We propose a distributed control strategy for synchronization of elements in the unit sphere domain. The controllers for accomplishing synchronization are constructed as functions of distance functions (or reshaping functions as denoted in [20]), and, in order to exploit results from graph theory, we impose a condition on those distance functions that will restrict them to be invariant to rotations of their arguments. As a consequence, the proposed controllers can be implemented by each agent without the need of a common orientation frame. We restrict the proposed controllers to be continuous, which means that a synchronized network of agents cannot be a global equilibrium configuration, since is a noncontractible set [21]. Our main contributions lie in proposing for the first time a controller that does not require full torque when performing synchronization along a principal axis, but rather torque orthogonal to that axis; in finding conditions on the distance functions that guarantee that a synchronized network is locally asymptotically stable for arbitrary connected network graphs, and that guarantee that a synchronized network is achieved for almost all initial conditions in a tree graph; in providing explicit domains of attraction for the network to converge to a synchronized network; and in characterizing the equilibria configurations for some general, yet specific, types of network graphs. A preliminary version of this work was submitted to the 2015 IEEE Conference on Decision and Control [22]. With respect to this preliminary version, this paper presents significantly more details on the derivation of the main theorems and provides additional results. In particular, the concept of cone has been modified, with a clearer intuitive interpretation; the proof for the proposition that supports the result on local stability of the synchronized network has been simplified; further details on the condition imposed on the distance functions are provided; additional examples on possible distance functions, and their properties, are presented; and supplementary simulations are provided which further illustrate the theoretical results.
The remainder of this paper is structured as follows. In Section III, the problem statement is described; in Section IV, the proposed solution is presented; in Sections V and VI, convergence to a synchronized network is discussed for tree and arbitrary graphs, respectively; and, in Section VII, simulations are presented that illustrate the theoretical results.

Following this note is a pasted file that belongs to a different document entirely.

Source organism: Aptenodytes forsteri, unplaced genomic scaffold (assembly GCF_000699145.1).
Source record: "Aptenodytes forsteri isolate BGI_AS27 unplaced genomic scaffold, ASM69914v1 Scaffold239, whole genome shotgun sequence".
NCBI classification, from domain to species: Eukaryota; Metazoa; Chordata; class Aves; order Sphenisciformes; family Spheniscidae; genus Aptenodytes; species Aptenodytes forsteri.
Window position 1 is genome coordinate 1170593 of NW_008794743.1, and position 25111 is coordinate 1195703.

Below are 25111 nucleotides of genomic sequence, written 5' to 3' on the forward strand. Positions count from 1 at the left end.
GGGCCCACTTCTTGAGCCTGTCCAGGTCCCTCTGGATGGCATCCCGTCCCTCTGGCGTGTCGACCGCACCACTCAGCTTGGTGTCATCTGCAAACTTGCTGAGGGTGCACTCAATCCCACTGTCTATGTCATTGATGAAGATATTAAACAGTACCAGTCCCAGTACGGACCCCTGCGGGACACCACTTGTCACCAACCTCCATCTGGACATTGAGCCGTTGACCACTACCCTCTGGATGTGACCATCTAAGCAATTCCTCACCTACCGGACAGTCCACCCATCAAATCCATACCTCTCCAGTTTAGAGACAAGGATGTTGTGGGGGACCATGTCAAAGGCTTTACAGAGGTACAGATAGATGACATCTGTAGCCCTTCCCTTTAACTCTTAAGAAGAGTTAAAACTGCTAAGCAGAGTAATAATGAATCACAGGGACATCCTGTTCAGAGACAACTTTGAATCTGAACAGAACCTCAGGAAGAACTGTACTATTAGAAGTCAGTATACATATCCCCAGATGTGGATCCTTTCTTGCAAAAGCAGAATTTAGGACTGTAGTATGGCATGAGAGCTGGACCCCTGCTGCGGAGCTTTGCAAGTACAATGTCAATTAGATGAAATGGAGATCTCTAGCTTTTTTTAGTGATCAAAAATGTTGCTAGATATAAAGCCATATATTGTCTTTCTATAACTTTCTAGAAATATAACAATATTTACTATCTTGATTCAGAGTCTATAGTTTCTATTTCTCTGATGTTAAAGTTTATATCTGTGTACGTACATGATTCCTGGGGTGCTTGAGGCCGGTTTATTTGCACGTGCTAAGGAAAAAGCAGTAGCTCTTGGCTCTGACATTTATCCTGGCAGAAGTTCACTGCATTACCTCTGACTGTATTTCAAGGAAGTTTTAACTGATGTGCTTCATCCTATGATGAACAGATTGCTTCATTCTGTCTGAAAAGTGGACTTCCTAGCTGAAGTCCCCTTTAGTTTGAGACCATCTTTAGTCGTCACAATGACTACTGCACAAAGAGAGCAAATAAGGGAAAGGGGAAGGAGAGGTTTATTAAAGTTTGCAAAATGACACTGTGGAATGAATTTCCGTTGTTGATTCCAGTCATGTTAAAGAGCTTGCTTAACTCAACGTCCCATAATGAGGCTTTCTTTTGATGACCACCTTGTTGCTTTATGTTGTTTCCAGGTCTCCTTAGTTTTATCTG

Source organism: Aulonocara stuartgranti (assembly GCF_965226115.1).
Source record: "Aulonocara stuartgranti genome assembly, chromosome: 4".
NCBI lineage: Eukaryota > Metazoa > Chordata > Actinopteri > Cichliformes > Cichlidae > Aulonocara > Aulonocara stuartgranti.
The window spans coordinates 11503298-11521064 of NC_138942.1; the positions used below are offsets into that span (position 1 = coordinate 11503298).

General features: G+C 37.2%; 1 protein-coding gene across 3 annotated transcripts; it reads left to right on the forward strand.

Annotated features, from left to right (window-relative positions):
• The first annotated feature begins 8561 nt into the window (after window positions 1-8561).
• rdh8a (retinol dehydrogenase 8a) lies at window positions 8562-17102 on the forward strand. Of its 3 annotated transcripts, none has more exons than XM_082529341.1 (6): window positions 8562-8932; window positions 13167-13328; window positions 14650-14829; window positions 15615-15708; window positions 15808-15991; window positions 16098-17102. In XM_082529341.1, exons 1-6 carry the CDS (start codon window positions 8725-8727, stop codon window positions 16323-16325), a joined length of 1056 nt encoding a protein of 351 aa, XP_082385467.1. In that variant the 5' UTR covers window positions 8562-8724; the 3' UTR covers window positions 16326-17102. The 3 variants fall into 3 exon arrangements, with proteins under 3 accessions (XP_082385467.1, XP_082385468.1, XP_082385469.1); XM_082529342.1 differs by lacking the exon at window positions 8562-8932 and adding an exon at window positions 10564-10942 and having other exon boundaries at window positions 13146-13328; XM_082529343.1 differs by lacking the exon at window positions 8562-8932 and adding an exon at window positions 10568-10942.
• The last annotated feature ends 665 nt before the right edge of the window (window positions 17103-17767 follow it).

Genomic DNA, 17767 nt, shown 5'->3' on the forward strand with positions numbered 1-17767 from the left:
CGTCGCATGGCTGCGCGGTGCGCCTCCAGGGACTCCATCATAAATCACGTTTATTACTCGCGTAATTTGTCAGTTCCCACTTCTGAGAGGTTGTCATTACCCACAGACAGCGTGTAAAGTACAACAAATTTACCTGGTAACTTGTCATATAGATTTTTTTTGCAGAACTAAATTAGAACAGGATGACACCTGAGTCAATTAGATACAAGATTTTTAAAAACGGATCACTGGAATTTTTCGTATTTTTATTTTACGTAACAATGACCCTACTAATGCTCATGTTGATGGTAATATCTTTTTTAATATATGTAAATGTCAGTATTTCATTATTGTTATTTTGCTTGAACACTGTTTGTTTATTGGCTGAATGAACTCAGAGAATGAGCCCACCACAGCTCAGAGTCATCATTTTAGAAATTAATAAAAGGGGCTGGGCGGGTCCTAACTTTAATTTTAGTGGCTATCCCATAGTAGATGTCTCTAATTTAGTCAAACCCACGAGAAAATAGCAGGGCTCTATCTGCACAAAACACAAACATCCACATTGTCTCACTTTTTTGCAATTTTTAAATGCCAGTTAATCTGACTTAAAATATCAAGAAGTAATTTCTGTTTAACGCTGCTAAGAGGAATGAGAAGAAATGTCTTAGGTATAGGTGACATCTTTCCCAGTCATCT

Ii Notation
and denote the zero column vector and the column vector with all components equal to 1, respectively; denotes a column vector in ; when the subscript is omitted, the dimension is assumed to be of appropriate size. stands for the identity matrix, and we omit its subscript when . The matrix is a skewsymmetric matrix and it satisfies , for any . The map , defined as , yields a matrix that represents the orthogonal projection operator onto the subspace perpendicular to . We denote the Kronecker product between and by . Given , for some , we denote (direct sum of matrices) as the block diagonal matrix with block diagonal entries to . Given , ; additionally, we say and have the same direction if there exists such that . We say a function is of class , or equivalently , if its first derivatives (i.e., , , , ) exist and are continuous on . Finally, given a set , we use the notation for the cardinality of .
Iii Problem Statement
We consider a group of agents, indexed by the set , operating in the unit sphere domain, i.e., in . The agents’ network is modeled as an undirected static graph, , with as the vertices’ set indexed by the team members, and as the edges’ set. For every pair of agents , that are aware of and can measure each other’s relative attitude, we say that agent is a neighbor of agent , and viceversa; also, we denote as the neighbor set of agent .